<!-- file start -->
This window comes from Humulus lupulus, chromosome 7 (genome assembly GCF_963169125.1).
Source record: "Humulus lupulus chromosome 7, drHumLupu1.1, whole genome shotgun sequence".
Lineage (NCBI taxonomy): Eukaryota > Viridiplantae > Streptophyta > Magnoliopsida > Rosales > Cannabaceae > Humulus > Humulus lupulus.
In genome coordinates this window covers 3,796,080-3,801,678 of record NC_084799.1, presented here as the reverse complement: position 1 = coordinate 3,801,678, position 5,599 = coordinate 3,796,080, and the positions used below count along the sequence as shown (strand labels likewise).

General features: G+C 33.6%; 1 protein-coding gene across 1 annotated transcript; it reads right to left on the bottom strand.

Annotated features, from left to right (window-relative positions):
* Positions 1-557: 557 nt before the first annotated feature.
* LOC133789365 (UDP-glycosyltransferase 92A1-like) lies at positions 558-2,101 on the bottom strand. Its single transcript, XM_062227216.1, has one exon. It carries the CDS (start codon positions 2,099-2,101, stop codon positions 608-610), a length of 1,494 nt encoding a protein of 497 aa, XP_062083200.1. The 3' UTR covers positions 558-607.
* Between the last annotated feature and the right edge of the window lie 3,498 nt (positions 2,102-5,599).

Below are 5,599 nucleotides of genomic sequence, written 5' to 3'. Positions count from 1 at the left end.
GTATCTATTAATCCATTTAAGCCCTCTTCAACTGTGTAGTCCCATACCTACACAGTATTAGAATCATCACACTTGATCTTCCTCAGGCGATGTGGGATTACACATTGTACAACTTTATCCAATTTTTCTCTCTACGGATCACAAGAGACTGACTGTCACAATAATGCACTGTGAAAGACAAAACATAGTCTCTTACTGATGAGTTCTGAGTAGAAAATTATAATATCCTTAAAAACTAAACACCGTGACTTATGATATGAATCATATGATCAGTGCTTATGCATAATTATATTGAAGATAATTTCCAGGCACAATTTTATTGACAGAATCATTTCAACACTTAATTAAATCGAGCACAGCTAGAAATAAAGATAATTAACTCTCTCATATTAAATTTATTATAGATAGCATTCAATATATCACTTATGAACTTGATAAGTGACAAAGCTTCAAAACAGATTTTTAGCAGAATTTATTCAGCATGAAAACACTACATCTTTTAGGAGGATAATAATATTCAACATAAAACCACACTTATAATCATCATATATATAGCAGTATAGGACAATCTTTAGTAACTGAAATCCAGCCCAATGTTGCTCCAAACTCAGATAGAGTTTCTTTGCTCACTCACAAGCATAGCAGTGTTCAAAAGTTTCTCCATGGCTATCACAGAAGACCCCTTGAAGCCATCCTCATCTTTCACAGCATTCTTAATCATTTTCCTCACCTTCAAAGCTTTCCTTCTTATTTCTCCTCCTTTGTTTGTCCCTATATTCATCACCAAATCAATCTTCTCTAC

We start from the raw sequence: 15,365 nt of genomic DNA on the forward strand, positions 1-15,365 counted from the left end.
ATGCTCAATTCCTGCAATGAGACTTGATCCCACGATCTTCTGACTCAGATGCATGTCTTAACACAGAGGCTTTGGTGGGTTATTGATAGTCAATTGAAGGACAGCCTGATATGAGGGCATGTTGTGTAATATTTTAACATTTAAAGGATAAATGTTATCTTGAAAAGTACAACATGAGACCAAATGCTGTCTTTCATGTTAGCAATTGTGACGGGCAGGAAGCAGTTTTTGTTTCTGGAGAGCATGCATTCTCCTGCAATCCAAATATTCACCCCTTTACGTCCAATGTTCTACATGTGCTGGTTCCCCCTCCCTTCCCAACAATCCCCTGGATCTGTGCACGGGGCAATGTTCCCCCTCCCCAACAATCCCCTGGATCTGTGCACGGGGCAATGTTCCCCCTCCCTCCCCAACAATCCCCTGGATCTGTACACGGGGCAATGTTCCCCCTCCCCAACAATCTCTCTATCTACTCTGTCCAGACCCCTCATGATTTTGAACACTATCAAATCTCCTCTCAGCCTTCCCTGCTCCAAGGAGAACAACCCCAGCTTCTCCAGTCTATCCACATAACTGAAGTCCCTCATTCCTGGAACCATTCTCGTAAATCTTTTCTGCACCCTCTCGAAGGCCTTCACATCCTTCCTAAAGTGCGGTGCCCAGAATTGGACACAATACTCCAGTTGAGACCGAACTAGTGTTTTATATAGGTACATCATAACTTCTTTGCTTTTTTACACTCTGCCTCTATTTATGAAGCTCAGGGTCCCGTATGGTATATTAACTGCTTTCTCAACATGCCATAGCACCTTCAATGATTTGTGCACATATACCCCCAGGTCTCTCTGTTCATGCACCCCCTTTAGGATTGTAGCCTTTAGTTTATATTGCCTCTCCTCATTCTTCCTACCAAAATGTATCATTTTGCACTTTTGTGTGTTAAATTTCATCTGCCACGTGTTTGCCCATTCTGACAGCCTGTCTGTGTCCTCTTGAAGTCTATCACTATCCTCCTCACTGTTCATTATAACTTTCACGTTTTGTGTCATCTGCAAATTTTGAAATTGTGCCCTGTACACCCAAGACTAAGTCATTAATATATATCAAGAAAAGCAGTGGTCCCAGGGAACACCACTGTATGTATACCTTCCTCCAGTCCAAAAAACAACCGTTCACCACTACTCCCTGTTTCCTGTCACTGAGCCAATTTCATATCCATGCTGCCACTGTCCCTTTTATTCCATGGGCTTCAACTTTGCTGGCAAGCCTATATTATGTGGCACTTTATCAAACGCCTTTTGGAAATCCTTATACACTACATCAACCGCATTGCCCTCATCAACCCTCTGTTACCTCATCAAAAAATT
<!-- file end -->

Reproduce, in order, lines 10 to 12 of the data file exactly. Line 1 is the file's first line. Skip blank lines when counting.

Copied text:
Below are 5,599 nucleotides of genomic sequence, written 5' to 3'. Positions count from 1 at the left end.
GTATCTATTAATCCATTTAAGCCCTCTTCAACTGTGTAGTCCCATACCTACACAGTATTAGAATCATCACACTTGATCTTCCTCAGGCGATGTGGGATTACACATTGTACAACTTTATCCAATTTTTCTCTCTACGGATCACAAGAGACTGACTGTCACAATAATGCACTGTGAAAGACAAAACATAGTCTCTTACTGATGAGTTCTGAGTAGAAAATTATAATATCCTTAAAAACTAAACACCGTGACTTATGATATGAATCATATGATCAGTGCTTATGCATAATTATATTGAAGATAATTTCCAGGCACAATTTTATTGACAGAATCATTTCAACACTTAATTAAATCGAGCACAGCTAGAAATAAAGATAATTAACTCTCTCATATTAAATTTATTATAGATAGCATTCAATATATCACTTATGAACTTGATAAGTGACAAAGCTTCAAAACAGATTTTTAGCAGAATTTATTCAGCATGAAAACACTACATCTTTTAGGAGGATAATAATATTCAACATAAAACCACACTTATAATCATCATATATATAGCAGTATAGGACAATCTTTAGTAACTGAAATCCAGCCCAATGTTGCTCCAAACTCAGATAGAGTTTCTTTGCTCACTCACAAGCATAGCAGTGTTCAAAAGTTTCTCCATGGCTATCACAGAAGACCCCTTGAAGCCATCCTCATCTTTCACAGCATTCTTAATCATTTTCCTCACCTTCAAAGCTTTCCTTCTTATTTCTCCTCCTTTGTTTGTCCCTATATTCATCACCAAATCAATCTTCTCTAC

We start from the raw sequence: 15,365 nt of genomic DNA on the forward strand, positions 1-15,365 counted from the left end.